As Vermont’s trout season opens, an environmental group is calling on the state to reduce the number of brook trout that can be taken.
Brook trout are Vermont’s only native trout. The brown trout and rainbow trout that do well here were originally stocked ago many years ago by fisheries managers.
And to complicate things further, the brook trout is not actually a trout, but a char, sort of a trout cousin. But that didn’t stop Vermont in 1978 from naming Salvelinus fontinalis, aka the brook trout, as the official state cold-water fish.
Anglers are now allowed to keep 12 brook trout a day, compared to a limit of six of the other species found here.
Clark Amadon of the Vermont chapter of Trout Unlimited, a non-profit dedicated to maintaining habitat for trout, says that’s too many. He wants the limit reduced to six to conform with the restrictions on other trout.
“The ravages of what may be happening with climate change is somewhat unknown and if we are going to be seeing more drought events, perhaps even more high water events and unpredictability in that, the reduction in creel limits would perhaps add some stability to the population,” he said.
Brook trout are dwindling throughout their traditional range.
But a recent study shows the fish are doing well in Vermont. Rich Kirn, the fisheries program manager at the Department of Fish and Wildlife, says in streams where brookies are abundant, angler pressure doesn’t actually harm the population.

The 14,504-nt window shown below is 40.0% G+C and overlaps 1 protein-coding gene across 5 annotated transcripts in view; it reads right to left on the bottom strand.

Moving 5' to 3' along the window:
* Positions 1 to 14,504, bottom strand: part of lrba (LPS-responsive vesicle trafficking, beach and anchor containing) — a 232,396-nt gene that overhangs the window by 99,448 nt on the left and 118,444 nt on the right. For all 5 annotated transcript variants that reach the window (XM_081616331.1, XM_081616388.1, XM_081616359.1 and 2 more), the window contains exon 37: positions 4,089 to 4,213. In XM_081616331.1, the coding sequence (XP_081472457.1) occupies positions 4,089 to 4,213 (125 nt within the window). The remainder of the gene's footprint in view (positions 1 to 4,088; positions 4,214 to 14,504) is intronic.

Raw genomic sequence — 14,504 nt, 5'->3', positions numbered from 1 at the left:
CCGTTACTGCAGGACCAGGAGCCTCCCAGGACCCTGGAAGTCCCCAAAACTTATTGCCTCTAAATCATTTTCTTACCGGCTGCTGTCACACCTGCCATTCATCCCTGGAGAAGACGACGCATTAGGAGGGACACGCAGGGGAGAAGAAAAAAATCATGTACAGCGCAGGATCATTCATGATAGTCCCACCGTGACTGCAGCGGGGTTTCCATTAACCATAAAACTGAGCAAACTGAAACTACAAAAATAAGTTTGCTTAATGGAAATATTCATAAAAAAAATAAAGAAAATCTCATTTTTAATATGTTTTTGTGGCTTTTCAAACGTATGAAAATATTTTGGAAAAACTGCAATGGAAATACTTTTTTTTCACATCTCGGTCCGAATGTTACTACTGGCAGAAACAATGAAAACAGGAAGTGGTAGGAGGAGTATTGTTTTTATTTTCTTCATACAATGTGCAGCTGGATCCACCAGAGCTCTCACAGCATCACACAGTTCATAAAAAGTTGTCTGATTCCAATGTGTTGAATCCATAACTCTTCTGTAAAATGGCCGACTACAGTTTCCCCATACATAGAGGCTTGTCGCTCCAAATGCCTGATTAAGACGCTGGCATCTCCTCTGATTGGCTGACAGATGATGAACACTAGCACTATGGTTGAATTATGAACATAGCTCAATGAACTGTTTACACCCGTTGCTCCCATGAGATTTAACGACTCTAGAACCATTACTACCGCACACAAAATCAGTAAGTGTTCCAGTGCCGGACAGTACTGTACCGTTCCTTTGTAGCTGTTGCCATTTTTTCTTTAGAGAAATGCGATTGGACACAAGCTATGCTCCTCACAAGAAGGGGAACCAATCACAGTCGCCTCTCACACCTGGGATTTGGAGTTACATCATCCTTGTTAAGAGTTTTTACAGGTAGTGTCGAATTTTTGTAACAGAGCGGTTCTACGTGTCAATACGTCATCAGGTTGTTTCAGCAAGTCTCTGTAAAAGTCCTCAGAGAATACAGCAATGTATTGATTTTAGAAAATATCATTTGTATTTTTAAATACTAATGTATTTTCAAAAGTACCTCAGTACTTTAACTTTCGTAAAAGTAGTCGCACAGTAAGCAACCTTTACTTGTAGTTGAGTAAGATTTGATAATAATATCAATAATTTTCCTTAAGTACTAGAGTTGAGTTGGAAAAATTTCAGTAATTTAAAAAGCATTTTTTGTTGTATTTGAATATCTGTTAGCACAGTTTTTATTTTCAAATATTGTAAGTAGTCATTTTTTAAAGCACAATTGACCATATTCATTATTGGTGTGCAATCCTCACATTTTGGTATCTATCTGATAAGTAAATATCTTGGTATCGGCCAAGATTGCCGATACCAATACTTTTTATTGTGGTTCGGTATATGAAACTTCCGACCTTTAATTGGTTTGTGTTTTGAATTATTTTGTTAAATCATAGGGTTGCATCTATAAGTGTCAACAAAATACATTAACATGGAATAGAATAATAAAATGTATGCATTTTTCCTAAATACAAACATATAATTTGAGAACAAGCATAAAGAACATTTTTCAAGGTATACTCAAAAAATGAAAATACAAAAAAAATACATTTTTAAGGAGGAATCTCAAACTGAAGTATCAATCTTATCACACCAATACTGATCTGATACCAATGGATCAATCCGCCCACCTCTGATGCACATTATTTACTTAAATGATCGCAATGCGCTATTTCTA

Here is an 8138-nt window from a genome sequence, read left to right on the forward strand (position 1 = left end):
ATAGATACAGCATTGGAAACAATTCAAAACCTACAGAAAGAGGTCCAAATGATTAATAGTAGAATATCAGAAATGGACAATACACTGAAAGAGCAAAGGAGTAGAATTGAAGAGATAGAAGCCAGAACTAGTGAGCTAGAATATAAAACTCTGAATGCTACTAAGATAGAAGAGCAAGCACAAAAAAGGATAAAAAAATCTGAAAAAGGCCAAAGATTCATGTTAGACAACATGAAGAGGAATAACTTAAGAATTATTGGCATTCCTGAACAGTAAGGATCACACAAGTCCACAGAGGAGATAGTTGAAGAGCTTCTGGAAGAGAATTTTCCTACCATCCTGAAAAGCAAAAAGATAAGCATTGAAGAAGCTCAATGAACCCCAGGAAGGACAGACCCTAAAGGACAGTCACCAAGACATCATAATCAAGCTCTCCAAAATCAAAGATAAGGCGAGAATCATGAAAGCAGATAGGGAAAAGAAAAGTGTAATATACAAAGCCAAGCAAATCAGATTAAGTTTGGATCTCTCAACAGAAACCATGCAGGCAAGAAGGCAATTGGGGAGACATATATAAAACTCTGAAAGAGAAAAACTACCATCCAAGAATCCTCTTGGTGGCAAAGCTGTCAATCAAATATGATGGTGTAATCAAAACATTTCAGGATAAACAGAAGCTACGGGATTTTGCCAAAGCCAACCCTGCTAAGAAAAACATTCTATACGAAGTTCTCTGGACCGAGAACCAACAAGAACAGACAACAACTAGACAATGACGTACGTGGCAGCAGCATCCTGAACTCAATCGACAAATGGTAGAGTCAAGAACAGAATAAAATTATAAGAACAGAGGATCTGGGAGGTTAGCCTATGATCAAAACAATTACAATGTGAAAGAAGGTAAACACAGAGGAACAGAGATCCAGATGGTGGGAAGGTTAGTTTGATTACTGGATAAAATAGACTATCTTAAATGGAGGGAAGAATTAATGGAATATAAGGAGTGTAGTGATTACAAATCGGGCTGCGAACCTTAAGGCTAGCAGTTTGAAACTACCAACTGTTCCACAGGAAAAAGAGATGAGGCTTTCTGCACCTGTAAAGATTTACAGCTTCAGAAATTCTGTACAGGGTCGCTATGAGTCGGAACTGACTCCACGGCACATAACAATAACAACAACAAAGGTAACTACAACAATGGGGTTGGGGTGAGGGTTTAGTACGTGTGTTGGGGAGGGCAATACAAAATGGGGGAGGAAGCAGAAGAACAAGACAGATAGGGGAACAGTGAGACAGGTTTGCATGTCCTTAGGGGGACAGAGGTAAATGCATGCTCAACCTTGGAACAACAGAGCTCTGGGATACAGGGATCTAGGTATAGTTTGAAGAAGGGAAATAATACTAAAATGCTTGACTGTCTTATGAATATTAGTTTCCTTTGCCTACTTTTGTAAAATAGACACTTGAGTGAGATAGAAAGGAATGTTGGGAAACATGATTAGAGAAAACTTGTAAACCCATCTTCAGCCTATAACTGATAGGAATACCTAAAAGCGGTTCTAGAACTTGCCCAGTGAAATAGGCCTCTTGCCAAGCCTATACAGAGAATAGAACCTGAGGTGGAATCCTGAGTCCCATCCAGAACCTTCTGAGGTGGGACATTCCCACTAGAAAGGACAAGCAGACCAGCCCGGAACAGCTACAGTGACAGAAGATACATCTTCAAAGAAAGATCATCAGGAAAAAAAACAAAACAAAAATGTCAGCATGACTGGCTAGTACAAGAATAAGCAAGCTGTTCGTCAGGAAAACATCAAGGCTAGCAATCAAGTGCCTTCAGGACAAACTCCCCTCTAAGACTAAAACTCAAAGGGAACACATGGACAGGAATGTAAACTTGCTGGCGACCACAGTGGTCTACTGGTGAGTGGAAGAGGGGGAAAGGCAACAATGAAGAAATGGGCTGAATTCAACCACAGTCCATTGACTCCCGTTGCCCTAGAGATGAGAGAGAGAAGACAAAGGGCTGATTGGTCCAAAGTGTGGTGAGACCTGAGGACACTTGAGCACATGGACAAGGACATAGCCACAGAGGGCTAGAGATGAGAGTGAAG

“And there’s been studies that have shown – there was a recent one in Pennsylvania – that even going to catch and release in these brook trout streams, really made no difference in the numbers and size of fish,” he said. “And that’s because Mother Nature is really what drives these population… over winter conditions, spring run-off, and then we have droughts in the summer.”
Kirn noted fewer anglers are out there, and more of them practice catch and release. Those that do want to take some fish rarely catch 12 brook trout at a time, he said.
“So by reducing the limit to fish, it doesn’t seem to us that you’re really going to be influencing in a significant way what people are harvesting at this point,” he said.
Kirn said it’s more effective to focus on habitat to make sure these native Vermonters have the cool, clean water they need to survive.
Vermont's Fish and Wildlife Board would need to make the change in fishing regulation. That process takes a year or more, and any changes would take effect in 2020, Kirn said.